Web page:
Khadi saris are very popular because of the fact that the saris are handspun on the traditional charkha. Mechanised amber charkha spun yarn has superiority to the traditional charkha spun because the yarn can be spun even finer. However the traditional charkha Khadi saris have a suppleness that is ideal for both winter and summer wear.
Previously there were many different kinds of khadi saris with jamdani extra warp or inlayed patterning and weft patterning. However these days there are few weavers that are skilled enough to create these different types of saris. The main places of production for Khadi saris are in West Bengal, Maharashtra and Andhra Pradesh.
Rta Kapur Chishti is involved with R & D of handspun/handloom textiles. She is also co-author & editor of Saris of India. She described why she thinks Khadi is great and that weaving techniques should be shared with everyone. “Khadi is a symbol of Indian textile heritage. It is handspun and handwoven and the fact that it is a cottage industry always makes my heart happy.” Rta Kapur Chishti stated that one of her favourite khadi projects was one where she used a mixture of tencel and Khadi. She stated that this was great because it softened and gave the fabric more drape.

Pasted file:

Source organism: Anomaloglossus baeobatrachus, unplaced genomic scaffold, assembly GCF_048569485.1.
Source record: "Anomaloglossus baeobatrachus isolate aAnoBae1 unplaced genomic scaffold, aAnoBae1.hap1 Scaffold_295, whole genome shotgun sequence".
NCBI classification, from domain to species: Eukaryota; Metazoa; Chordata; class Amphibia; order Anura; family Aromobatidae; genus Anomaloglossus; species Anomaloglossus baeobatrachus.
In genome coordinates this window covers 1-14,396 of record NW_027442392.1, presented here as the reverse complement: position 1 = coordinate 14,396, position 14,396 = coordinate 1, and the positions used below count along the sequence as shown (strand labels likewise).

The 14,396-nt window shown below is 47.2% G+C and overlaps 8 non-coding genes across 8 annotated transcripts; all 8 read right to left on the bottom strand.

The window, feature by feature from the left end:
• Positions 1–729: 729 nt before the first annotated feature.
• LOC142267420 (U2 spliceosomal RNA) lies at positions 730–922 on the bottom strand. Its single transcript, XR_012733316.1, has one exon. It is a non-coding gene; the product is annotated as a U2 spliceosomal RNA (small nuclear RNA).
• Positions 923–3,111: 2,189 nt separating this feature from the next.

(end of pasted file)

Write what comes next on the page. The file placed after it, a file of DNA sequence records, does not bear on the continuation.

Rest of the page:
She said,” I think Khadi should be opened up to everybody though there should be innovations. Khadi can’t be what it was 60 years ago. And these innovations on design quality and the way weaving is done, should be shared with weavers.” It is said that Ponduru Khadi is the finest variety of Khadi. This is because of the special cotton used and the way that it is finely combed using the jawbones of local valuga fish. Ponduru Khadi is particularly beautiful in its translucency.
The Designer Deepika Govind of Khadi Kool from Bangaloo said, “ I have worn Khadi for 40 years. Not exclusively, of course, but always with enormous pride and pleasure. Khadi, contrary to popular belief, is a high maintenance fabric. It is the ultimate luxury. But if one can afford it, why not?”